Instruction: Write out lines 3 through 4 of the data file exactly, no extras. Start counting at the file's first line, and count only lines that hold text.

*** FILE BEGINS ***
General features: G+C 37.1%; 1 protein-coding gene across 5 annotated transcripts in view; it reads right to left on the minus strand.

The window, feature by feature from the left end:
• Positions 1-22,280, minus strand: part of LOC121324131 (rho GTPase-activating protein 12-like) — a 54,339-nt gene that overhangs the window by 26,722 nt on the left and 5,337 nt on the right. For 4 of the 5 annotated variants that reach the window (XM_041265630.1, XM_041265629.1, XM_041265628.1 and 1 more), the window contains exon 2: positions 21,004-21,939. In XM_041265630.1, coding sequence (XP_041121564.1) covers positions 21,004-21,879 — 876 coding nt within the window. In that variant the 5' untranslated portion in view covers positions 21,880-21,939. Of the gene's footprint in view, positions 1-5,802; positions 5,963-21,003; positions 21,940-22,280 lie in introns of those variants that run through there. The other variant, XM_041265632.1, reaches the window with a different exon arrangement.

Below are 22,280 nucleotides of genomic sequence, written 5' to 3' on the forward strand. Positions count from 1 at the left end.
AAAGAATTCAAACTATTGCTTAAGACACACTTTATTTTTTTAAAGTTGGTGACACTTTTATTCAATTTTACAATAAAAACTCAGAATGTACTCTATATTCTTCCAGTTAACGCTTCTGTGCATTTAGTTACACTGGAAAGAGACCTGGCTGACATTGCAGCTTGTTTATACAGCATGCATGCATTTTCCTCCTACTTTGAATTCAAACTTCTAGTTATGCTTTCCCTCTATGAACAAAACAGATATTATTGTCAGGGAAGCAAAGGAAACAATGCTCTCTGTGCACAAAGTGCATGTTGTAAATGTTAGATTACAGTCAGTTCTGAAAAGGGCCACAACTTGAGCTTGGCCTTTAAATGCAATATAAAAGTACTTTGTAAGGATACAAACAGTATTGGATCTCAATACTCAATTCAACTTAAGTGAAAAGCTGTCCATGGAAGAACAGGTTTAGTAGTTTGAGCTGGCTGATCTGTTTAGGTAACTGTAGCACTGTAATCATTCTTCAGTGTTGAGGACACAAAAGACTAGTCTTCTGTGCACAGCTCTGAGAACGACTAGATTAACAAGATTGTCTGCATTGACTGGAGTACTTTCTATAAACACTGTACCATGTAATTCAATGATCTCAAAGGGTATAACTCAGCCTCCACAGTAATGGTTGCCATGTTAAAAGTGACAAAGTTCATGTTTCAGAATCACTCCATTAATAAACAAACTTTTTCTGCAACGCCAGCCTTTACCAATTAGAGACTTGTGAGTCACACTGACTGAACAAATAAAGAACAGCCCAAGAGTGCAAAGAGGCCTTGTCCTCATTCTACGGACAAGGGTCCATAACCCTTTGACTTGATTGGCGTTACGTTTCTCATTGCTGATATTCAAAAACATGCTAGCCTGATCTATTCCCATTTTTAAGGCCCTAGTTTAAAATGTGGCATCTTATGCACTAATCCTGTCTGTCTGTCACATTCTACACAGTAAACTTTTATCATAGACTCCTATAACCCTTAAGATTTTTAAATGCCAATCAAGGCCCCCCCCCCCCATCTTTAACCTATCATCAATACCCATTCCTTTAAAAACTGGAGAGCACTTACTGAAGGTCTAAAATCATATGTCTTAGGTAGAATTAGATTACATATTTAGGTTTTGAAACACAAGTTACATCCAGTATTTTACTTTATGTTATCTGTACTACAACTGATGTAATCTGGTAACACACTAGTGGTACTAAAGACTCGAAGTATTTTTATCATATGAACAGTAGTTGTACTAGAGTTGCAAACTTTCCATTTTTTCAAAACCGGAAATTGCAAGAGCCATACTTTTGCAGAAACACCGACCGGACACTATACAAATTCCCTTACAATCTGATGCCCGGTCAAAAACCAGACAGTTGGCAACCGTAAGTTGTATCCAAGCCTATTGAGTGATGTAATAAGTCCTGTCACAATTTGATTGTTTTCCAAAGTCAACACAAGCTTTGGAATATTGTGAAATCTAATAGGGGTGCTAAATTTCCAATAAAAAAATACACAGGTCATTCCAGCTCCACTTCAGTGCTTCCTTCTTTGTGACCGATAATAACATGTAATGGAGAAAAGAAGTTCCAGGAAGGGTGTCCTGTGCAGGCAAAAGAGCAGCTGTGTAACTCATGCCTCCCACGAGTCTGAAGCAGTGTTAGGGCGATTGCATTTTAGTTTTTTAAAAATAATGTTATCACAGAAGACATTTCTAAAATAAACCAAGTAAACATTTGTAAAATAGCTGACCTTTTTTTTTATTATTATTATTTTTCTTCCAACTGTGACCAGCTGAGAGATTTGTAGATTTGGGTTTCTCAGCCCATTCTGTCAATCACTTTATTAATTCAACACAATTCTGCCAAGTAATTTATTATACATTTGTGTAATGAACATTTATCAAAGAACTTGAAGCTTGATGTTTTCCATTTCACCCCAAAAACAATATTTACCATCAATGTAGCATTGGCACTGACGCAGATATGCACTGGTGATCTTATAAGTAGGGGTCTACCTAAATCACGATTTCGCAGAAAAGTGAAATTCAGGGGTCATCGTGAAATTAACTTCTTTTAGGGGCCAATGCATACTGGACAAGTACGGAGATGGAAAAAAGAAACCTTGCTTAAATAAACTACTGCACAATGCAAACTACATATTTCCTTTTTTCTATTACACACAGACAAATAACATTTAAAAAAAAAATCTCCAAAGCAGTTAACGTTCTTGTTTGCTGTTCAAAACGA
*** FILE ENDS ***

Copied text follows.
• Positions 1-22,280, minus strand: part of LOC121324131 (rho GTPase-activating protein 12-like) — a 54,339-nt gene that overhangs the window by 26,722 nt on the left and 5,337 nt on the right. For 4 of the 5 annotated variants that reach the window (XM_041265630.1, XM_041265629.1, XM_041265628.1 and 1 more), the window contains exon 2: positions 21,004-21,939. In XM_041265630.1, coding sequence (XP_041121564.1) covers positions 21,004-21,879 — 876 coding nt within the window. In that variant the 5' untranslated portion in view covers positions 21,880-21,939. Of the gene's footprint in view, positions 1-5,802; positions 5,963-21,003; positions 21,940-22,280 lie in introns of those variants that run through there. The other variant, XM_041265632.1, reaches the window with a different exon arrangement.

Below are 22,280 nucleotides of genomic sequence, written 5' to 3' on the forward strand. Positions count from 1 at the left end.